Could the labor shortage be a good thing for the title industry?

Labor Shortage -

One of the many strange features of the post (late-stage?) pandemic landscape has been a wide spread labor shortage. We see it in restaurants, stores, entertainment venues…just about anywhere that requires people-powered service to keep the doors open. Sadly, in many cases, those doors are closing for lack of employees. 

A title agency isn’t often compared to a restaurant or coffee shop, but it very much requires quite a bit of people-fueled service to bring about the end product of an insured and legal home closing. That’s been true since title insurance came into being. Ask a title agent where most of his or her cost comes from, and labor/staffing/training will certainly be among the highest costs. 

We’ve talked quite a bit here about the opportunities to save time and cost by adopting effective technologies in the title business. We’ve also celebrated the growing acceptance of that need. For so long, the industry has bemoaned the generally poor margins inherent to running a title agency. And yet, when offered new technologies to automate the process, a host of reasons (more than a few valid) why things are done “the way we’ve always done them” tends to be raised.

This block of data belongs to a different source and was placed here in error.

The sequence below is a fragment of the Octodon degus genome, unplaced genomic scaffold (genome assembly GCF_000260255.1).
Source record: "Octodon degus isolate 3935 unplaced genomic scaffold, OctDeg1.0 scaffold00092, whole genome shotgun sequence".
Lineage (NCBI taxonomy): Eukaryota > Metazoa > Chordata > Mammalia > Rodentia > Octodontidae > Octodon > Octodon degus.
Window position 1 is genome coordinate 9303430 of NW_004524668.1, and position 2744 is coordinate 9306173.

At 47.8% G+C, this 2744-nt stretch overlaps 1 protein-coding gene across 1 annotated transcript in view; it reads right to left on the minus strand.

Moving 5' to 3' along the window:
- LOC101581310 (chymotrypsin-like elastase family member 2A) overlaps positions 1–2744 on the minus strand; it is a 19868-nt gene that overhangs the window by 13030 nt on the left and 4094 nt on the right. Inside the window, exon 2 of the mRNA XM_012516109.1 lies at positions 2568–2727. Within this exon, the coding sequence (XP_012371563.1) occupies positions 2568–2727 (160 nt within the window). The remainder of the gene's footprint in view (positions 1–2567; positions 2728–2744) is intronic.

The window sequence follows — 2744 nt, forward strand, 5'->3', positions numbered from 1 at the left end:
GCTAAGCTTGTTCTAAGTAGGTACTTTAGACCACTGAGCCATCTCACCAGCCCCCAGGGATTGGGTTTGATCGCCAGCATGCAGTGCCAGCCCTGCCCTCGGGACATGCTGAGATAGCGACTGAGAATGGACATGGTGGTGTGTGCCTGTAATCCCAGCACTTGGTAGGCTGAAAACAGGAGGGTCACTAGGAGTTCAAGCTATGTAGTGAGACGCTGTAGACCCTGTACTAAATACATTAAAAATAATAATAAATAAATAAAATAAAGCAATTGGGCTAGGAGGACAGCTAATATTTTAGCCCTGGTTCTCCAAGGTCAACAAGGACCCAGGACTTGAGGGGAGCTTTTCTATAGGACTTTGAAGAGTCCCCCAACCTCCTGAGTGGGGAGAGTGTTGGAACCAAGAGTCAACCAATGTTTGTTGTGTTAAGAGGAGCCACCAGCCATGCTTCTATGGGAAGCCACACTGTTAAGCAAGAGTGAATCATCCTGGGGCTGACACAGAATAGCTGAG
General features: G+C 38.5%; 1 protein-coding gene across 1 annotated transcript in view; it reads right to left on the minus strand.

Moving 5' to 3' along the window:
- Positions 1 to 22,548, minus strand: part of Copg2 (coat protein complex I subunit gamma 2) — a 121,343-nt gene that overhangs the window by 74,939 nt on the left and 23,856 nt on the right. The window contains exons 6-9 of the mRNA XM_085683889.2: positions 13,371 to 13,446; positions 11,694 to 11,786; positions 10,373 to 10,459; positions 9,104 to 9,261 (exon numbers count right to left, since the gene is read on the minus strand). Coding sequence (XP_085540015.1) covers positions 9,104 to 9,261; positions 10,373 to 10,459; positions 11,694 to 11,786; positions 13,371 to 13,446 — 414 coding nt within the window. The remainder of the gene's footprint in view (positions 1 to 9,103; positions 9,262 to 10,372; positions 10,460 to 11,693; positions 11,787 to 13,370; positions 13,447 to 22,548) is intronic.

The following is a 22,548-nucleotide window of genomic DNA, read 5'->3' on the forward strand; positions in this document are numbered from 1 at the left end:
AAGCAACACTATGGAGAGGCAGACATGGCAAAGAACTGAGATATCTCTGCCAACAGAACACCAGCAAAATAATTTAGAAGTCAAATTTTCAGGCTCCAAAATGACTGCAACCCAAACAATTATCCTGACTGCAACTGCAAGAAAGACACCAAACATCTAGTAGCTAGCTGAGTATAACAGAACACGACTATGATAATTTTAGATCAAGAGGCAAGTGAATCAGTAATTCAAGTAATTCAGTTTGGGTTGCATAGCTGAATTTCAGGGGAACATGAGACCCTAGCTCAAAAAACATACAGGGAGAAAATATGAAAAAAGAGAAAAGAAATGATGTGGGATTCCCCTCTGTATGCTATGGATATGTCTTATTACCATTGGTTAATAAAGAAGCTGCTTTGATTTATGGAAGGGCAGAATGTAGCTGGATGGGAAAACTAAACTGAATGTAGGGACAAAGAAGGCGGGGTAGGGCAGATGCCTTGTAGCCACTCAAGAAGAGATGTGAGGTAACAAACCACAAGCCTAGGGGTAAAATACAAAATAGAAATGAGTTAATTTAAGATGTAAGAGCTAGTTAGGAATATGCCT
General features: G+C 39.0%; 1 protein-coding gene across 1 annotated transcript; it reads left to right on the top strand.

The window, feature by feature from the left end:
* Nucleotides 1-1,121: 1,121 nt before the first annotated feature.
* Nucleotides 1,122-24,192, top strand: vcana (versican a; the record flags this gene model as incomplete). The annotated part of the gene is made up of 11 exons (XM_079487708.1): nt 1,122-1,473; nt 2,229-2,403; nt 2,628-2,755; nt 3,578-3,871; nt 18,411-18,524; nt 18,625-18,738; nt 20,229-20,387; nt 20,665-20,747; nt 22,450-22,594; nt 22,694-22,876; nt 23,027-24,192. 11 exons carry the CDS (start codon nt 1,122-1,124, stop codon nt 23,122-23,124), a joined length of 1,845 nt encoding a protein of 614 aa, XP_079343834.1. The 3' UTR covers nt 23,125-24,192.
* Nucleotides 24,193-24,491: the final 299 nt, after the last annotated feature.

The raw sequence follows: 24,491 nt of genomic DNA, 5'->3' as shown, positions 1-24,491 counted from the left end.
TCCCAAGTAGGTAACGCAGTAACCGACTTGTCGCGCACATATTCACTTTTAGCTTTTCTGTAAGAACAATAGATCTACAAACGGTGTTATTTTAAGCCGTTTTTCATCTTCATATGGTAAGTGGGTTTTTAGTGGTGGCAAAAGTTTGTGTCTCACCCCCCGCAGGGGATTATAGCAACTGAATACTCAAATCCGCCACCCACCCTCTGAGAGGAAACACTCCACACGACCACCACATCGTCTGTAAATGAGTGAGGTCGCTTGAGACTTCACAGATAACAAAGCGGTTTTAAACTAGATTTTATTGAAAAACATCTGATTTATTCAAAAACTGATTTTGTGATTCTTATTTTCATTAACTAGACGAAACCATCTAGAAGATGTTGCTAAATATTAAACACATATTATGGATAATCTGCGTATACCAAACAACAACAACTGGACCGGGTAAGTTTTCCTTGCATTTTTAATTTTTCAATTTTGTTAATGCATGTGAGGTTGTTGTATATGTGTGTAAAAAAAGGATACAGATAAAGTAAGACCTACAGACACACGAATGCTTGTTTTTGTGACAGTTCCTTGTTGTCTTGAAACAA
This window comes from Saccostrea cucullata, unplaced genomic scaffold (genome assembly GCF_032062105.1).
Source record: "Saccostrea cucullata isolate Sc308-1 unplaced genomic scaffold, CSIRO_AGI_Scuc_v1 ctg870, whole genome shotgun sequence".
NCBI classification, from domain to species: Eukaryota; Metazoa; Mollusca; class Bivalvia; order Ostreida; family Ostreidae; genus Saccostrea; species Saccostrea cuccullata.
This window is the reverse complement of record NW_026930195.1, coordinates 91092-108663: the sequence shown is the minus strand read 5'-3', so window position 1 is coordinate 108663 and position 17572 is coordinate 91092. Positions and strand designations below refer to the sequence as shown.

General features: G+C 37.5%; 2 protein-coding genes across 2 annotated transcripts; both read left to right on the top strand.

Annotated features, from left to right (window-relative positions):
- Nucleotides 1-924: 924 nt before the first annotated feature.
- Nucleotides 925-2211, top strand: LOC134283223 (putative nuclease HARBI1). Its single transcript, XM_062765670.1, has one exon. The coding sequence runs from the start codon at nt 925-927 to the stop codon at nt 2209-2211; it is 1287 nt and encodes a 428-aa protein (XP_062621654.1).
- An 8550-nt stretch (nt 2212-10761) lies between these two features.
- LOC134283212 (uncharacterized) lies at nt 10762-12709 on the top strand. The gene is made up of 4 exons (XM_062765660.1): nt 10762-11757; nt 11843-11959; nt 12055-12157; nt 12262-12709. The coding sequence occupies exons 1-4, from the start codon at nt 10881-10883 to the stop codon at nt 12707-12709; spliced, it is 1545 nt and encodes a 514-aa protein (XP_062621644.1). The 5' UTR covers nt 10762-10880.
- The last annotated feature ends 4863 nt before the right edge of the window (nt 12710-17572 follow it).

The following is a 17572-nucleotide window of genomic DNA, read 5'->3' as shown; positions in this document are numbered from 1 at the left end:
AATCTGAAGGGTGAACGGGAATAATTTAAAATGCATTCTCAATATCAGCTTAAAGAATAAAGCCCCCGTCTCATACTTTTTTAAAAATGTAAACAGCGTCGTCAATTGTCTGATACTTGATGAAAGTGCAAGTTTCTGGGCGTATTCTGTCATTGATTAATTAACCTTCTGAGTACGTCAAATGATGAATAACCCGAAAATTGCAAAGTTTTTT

We haven’t seen much coverage on this yet. And the title industry can be a tough place to collect accurate data, especially when we’re talking about staffing and resources. But we’d wager that, like many other service businesses, title agents are finding it a little harder to find, train and keep good employees these days. We’d also bet the pressure will be rising on agents to push back on their costs as the purchase market evolves…or possibly even starts to shrink.

We’ve said again and again, but good customer service doesn’t always have to come from another human—especially when response time and accuracy is far more important to the client than hearing “please” and “thank you.” As we’ve said before, most REALTORS and buyers/sellers care far less about who’s telling them where the closing is than they do about how fast (and how accurately) they get that information. Now, at a time when there may well be fewer trained title employees to make those calls and send those emails, wouldn’t it make perfect sense to hand that process off to a single, AI-powered employee instead?